Muddled pulp fiction, Ring 2 is a good experiment but an ultimately unsuccessful one, with too much irregularity to make it satisfying or scary viewing.
Like The Shining, Carrie and The Exorcist before it, Ring has entered the pantheon of truly great horror movies simply by executing a scene so accomplished and powerful that the rest of the film feels like a wonderful and terrifying prelude. The scene is the now legendary TV-set scene that left us forever terrified of girls with long black hair, but we should not forget that the rest of the film is a masterfully constructed piece of suspense horror that is based less around making us jump out of our seats and rather on sucking us into a terrifying and macabre mystery that keeps us hooked all the way through. It is easy to wax lyrical about Hideo Nakata’s 1998 classic, but what exactly is it that made the film such a classic? This film has spawned a prequel, a sequel, a Korean and American remake, a sequel to the aforementioned American remake, a short TV series…and this is not counting Spiral, the official literary sequel to the Ring. Koji Suzuki, the author, cannot have possibly imagined the cultural impact of his effective chiller. The fact is that the film beautifully fillets the slightly over-complicated ‘virus’ theory of the book and instead retains the supernatural elements that are wisely left unexplained; the film gets a beautiful sense of mystery and terror that unfolds, managing to keep the film scary even during long scenes of exposition. The cinematography of the film is also quite striking, a bleak and almost colourless tone that Gore Verbinski borrowed almost wholesale for his remake of The Ring (not that this is a bad thing). It is refreshing to see a world that isn’t presented in rather over-romantic or feudal tones, as in Kill Bill Vol. 1 and The Last Samurai. The film is expertly controlled by Nakata, whose solid and fast-paced direction gives the film an energy that it could have so easily lacked. Nakata’s world is almost disturbingly normal; what we see is a modern Japan with the same concerns and fears that we have. Intrusive press officials, motel owners, teenagers…it has a Japanese lilt to it, but if it were not for the distinctive architecture we could almost be anywhere in the world. In this world, we see Reiko Asakawa, a single mother and journalist who becomes fascinated with a folk-lore story about a videotape that is supposedly cursed, and kills whoever watches it within the week. Once she locates the tape at the motel where all of the dead teenagers stayed for a holiday, the film picks up its pace.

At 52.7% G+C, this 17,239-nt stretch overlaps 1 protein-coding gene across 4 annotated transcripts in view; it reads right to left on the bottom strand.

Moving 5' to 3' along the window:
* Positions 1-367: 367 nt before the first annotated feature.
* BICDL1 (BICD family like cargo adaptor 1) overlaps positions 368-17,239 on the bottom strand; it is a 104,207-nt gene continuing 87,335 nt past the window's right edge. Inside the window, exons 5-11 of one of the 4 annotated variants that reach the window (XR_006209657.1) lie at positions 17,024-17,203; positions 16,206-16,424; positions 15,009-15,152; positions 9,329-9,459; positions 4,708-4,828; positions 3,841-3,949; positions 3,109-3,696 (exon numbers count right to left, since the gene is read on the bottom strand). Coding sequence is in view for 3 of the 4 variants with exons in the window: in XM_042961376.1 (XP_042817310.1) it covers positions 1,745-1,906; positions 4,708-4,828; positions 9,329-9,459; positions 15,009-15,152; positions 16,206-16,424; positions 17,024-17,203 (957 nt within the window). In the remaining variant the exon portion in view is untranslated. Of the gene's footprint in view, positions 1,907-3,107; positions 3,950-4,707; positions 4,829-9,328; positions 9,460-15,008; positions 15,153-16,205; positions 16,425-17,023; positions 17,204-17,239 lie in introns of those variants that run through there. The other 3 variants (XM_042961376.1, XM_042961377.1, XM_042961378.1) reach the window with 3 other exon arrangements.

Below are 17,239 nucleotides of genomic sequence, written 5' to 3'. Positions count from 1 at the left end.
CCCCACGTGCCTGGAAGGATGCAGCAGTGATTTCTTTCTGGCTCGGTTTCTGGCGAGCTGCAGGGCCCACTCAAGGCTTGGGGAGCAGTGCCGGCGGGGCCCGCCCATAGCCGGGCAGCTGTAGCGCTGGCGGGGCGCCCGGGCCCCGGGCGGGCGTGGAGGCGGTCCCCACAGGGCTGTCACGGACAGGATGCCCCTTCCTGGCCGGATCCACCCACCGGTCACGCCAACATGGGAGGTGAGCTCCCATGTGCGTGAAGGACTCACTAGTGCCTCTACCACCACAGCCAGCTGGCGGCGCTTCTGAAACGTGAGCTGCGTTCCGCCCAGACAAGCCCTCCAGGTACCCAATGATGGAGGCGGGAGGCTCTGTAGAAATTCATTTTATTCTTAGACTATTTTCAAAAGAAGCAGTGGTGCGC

She has a week, and we know it. There is simply no room for the possibility of it being ‘wrong’; the film is kept powerful and lean because there are no scenes where shrieking supporting cast members scream ‘I don’t believe it!’ as basically the entire cast of Final Destination does. Reiko and her ex-husband, Ryuji Takayama, are very much aware they are living on borrowed time – because they believe it with such conviction, we believe it too. Every piece of evidence and exposition is true because they believe it, and there is no falsity in the film. There is no need for doubt in the film. This isn’t a murder mystery with red herrings and dud clues; it’s a mightily effective horror machine. The videotape leads our desperate heroes – both surprisingly sympathetic – to the disturbing past of a psychic woman and her daughter, Sadako whose psychic power led her to an unimaginably macabre fate. The flashback sequences, although explained in a slightly fudged way by having Reiko experience a bizarre psychic ‘flash of memory’, are in stark black and white and are so chilling that often these scenes are more effective than those set in the present day.
Sadako’s fate, an ugly death at the bottom of a well, serves as the penultimate ending; it could be the end, but Nakata is not prepared to let us off so easily. It is perhaps somewhat amusing that Nakata knows that the simple reburial of a troubled soul’s remains will not suddenly stop everything; revenge, as the film shows, knows no bounds. This sets us up for the simply nerve-jangling scene in which Ryuji watches in disbelief as…gah, no, I can’t say it. You have to watch. The final scene leaves us with a satisfying note of doubt; Reiko has saved her life, but she still has to save her son. And that means a horrible sacrifice in his name.
So, what is the ring? The simplified explanation in the remake is that the ‘ring’ is the last thing you see before you die, but the Japanese explanation is far more chilling; the only way to save yourself is put another in jeopardy, and they have to do exactly the same thing to someone else. It is an eternal loop; a ‘ring’ that keeps on growing. Perhaps it is this, combined with some iconic moments and the scariest child in film history that has made Ring what it is. Perhaps it is simply that the film never lets us feel safe; as I have already stated, revenge knows no bounds. Not even death can hold it.
November 23, 2005
Oh deary me.
It always breaks my heart when I find sitcoms not as funny as I once found them; I remember loving it because of my beloved Chris Barrie, who does such an excellent job in Red Dwarf. It is considered something of a classic mid 90s series; the premise is summed up best by the Amazon review: